Let’s take a look at Comments in our code.
After reading Uncle Bob’s book “Clean Code” my view of writing comments (writing code in general really) changed. Although for the purposes of a portfolio I aim to provide comments within my codebase I don’t think comments are as crucial as we are led to believe.
Because we should be writing expressive code. It’s our code that should be acting as the comments because the code itself should be well written. There is one quote that has sort of stuck with me “The proper use of comments is to compensate for our failure to express ourself in code.” (Clean Code, Pg. 54). It’s the use of the word ‘failure’ I found most interesting, within the book we are told that we should write our code as if we were writing a story. So if we are writing the story well we shouldn’t need to give the reader any additional information through the use of comments.
Granted this is not always the case and sometimes a comment is very useful where perhaps the algorithm we’ve written is particularly complex, for whatever reason, and the comment will ensure future developers (including ourselves) can understand our intent.
A very simple example below shows how being more expressive when writing our code could remove the need for a lot of comments.
// Seconds since machine was started int ssb = GetSecondsSinceMachineBooted();
instead, we could, in conjunction with good use of Names,
int secondsSinceMachineBooted = GetSecondsSinceMachineBooted();
as mentioned very simple and yet throughout the code, there is no need for mental mapping. Every time the reader sees this they don’t need to refer back to the original comment to remember what the ‘ssb‘ stood for.
Another consideration we should make when writing comments is, ‘Am I or anyone else in the future likely to update the comment in line with code changes?’.
There have been times where we have all looked at code and the comment doesn’t actually match what the code is doing. Meaning the comment possibly describes what the code used to do and not what it actually does now. Not only does this increase confusion but if the original code had perhaps been written in a more expressive context then the comment would not have been needed at all.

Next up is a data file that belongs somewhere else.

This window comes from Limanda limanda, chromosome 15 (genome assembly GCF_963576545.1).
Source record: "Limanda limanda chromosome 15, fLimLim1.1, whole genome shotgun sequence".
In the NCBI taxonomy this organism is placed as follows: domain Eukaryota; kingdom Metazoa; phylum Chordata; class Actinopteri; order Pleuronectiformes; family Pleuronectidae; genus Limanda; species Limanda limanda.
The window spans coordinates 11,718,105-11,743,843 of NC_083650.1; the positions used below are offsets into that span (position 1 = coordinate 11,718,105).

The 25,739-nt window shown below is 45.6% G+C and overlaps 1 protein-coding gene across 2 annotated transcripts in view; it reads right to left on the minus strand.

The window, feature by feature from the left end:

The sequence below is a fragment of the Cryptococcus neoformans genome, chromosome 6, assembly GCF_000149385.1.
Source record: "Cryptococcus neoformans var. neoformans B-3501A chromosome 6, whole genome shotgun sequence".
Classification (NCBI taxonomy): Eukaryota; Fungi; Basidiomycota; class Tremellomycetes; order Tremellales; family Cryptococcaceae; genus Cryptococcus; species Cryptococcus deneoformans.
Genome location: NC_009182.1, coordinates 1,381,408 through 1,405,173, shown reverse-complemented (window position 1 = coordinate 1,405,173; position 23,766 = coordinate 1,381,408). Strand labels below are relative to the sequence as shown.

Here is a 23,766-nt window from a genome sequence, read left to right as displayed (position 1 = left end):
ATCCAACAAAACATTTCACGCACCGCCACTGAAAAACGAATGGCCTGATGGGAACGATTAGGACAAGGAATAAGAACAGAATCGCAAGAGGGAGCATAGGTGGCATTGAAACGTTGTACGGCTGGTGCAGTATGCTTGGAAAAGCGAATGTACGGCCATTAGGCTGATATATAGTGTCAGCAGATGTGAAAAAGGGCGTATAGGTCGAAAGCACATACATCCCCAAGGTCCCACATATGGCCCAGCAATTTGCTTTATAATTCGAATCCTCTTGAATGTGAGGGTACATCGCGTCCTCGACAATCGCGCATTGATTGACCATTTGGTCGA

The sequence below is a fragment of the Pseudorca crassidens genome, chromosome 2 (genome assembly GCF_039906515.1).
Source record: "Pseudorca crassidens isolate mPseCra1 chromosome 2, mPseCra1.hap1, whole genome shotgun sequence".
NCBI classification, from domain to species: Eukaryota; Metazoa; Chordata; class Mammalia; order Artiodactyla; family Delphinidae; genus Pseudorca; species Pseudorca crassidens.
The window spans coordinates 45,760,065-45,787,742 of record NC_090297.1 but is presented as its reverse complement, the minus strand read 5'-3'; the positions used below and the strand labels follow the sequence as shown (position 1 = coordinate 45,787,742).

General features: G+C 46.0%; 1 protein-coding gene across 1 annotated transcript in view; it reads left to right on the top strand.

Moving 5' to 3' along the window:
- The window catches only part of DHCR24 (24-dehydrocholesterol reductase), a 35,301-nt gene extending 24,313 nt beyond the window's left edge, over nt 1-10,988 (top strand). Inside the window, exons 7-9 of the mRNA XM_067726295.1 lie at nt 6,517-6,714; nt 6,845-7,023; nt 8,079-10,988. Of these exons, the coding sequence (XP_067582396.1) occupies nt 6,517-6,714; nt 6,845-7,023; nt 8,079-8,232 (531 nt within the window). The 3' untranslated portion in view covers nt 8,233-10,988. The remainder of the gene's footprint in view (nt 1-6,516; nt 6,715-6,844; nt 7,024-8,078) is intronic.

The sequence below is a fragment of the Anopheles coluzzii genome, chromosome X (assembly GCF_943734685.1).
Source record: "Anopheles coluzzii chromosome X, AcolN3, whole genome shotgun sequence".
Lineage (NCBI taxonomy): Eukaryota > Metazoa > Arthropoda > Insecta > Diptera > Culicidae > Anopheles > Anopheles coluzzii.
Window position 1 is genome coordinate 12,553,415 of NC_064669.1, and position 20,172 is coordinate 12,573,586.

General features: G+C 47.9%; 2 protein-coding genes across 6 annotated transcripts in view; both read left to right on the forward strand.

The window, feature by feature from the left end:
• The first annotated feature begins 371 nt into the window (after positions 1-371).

While my opinion does lean more heavily towards avoiding comments and using our code to convey our intent I accept we cannot always work this way. One obvious exception and it is one we see all around us, in software anyway, is the use of style guides.
I use StyleCop for my C# development because it enforces consistency across all my projects. Specifically, in the context of code comments, I limit the use to the bare minimum required by StyleCop. The intention here is that as and when required documentation can be autogenerated from the codebase (including comments) and distributed without the need for a separation between the code and that documentation. Additionally, by developing against the StyleCop default enforcements we provide users of our code with extra information through Visual Studios Intellisense.
At the end of the day when it comes to comment I think the easiest way is to simply ask ‘Is this comment needed? Can I expressive it in the code?’.
Just to wrap up, as I’ve said before if you haven’t already I would recommend you check out Uncle Bobs Clean Code book. I believe it has had a very positive impact on how I develop my software.